So, how do you want it?

PHOTO: So, how do you want it?

Imagine a world where we no longer have to settle for mass-produced shampoo, medicine, or mobile phones but can choose products customised to our very individual needs.

It sounds fanciful but the advent of communications technology and data analytics has made that scenario a real possibility - and Singapore must evolve to take advantage of it, said Mr Julian Ho, assistant managing director of the Economic Development Board (EDB).

The "consumer to business" model is one of the up-and-coming global trends that will soon become an integral part of the manufacturing scene here, he added.

Mr Ho was speaking to The Straits Times after a briefing by EDB's International Advisory Council (IAC) last Friday.

The IAC brought together leaders of some of the world's largest companies for a brainstorming session about Singapore's economic future.

The business chiefs recommended that the country should position itself as Asia's advanced manufacturing hub, and also take advantage of the way big data is changing the business world.

"The ability for the consumer to say, 'I want this', rather than pick choices off a shelf... the technologies are there for both business and end consumers to make their personalised choices known," said Mr Ho. "Those countries or companies that have systems which allow this personalisation to happen better than elsewhere will reap the rewards."

Data analytics is already beginning to change manufacturing processes, and global companies like General Electric are increasingly able to tap the benefits, said its vice-chairman, Mr John Rice.

For instance, GE analyses data it obtains from jet engines already in use around the world to use in designing and manufacturing new engines.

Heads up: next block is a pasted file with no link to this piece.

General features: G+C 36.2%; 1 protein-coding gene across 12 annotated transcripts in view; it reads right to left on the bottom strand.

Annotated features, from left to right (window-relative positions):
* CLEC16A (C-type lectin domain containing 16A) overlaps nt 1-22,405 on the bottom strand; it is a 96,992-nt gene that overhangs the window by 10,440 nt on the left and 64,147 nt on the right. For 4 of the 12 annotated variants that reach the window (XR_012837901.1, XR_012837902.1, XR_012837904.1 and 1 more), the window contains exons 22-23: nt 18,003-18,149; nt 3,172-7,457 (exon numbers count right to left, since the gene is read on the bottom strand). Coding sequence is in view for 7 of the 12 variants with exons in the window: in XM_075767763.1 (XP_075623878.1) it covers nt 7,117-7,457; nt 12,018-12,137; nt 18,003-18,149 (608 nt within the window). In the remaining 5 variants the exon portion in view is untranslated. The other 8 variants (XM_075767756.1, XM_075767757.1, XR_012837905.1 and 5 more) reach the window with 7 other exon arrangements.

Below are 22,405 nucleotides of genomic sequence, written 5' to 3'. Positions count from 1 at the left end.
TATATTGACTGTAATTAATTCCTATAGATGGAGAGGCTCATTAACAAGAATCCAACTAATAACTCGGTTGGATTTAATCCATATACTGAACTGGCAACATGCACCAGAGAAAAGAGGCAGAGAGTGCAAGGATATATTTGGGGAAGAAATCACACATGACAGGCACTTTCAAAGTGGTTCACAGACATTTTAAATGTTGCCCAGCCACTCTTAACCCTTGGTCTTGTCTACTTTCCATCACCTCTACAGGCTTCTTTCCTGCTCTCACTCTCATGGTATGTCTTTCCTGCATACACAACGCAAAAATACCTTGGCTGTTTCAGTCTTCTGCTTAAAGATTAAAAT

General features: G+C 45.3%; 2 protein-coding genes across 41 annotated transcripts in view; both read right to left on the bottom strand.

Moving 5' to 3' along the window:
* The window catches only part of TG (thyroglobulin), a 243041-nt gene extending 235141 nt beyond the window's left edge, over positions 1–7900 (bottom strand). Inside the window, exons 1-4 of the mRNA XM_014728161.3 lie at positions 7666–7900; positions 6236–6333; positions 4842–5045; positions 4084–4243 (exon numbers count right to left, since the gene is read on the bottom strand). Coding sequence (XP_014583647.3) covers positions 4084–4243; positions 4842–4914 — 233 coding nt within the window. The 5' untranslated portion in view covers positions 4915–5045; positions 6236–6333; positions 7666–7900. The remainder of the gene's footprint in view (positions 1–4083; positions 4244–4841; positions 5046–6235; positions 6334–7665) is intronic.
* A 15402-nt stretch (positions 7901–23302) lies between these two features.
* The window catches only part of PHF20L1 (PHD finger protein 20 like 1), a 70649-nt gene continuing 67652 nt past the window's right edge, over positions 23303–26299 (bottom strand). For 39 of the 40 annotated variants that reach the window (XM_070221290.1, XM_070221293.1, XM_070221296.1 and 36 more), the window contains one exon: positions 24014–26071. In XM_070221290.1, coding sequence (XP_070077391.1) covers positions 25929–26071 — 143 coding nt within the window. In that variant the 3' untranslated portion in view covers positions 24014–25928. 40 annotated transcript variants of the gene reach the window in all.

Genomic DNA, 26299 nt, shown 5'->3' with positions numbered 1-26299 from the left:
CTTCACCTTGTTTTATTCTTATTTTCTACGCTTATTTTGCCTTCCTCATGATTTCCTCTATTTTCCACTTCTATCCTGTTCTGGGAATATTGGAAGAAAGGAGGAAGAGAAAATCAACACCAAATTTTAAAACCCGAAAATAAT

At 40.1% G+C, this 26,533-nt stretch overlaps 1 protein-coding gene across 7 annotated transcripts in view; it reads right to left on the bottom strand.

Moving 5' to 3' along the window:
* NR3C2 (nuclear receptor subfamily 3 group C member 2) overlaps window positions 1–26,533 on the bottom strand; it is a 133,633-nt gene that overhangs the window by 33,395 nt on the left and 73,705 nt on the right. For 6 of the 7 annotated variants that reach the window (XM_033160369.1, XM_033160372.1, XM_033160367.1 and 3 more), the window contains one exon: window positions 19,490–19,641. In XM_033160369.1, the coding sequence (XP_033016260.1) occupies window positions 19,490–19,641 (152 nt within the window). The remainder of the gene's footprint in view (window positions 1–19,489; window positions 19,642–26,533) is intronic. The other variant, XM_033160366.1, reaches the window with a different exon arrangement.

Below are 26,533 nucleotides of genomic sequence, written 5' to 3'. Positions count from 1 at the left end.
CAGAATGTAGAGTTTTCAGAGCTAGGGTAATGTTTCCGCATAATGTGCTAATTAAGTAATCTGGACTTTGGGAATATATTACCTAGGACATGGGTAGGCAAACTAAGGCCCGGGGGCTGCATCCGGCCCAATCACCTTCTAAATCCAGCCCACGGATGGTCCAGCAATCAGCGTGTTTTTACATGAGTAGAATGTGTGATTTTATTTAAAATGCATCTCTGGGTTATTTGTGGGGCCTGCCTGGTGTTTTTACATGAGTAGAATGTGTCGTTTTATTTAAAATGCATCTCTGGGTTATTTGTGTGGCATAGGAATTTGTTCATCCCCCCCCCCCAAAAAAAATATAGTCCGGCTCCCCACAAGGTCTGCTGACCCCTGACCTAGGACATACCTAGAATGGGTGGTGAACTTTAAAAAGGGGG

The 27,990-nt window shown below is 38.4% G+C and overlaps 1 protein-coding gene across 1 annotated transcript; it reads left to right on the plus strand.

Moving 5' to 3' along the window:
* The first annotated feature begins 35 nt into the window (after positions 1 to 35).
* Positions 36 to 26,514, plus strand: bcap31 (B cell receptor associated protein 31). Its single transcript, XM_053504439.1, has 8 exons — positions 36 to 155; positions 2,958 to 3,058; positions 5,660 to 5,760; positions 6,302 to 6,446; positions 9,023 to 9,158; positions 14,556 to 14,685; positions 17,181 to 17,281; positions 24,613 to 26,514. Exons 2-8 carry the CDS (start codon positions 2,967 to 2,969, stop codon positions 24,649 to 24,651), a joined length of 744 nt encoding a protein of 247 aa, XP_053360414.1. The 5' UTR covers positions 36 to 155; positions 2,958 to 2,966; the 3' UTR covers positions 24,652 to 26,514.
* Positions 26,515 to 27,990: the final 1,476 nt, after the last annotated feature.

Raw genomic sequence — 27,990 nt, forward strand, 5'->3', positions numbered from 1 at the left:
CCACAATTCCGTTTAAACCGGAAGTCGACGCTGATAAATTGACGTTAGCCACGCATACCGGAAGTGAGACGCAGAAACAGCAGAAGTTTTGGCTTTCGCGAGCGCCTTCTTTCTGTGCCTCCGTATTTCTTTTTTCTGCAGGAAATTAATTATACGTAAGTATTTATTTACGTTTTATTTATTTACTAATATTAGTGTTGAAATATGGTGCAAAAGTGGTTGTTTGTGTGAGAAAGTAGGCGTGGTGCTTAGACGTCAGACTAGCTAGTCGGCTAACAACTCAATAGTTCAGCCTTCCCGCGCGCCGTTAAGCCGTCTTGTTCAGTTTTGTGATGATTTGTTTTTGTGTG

"We've gone from a 'batch' world to a 'real-time' world," said Mr Rice, who was in Singapore for the IAC meeting.

"The 'batch' way of thinking is dead or dying.

"There is no place better equipped than Singapore to develop the ecosystem that supports advanced manufacturing - from financing to support for small and medium-sized enterprises to research."

Mr Ho said manufacturing, which employs more than 500,000 people here, is a necessary component of a "balanced economy".

Its share of gross domestic product will continue to stay at 20 per cent to 25 per cent, he said. Painting a picture of the future of the sector in Singapore, Mr Ho added that "manufacturing is not just about staid production".

Machines can now capture data, transmit information in real time around the world and even anticipate breakdowns before they happen.

In the near future, Singapore is aiming to become a nerve centre for companies which want to expand into ASEAN and beyond.

"In Singapore, you could be controlling manufacturing processes all around the world... we want to look beyond Singapore's shores and plug into a global manufacturing supply chain," said Mr Ho.

Foundations have already been laid in sectors such as energy and chemicals, pharmaceuticals, oil and gas equipment and biotechnology.

"There's so much we can imagine for Singapore... young Singaporeans and their aspirations demand more challenging, exciting jobs and manufacturing can create these jobs," he added.

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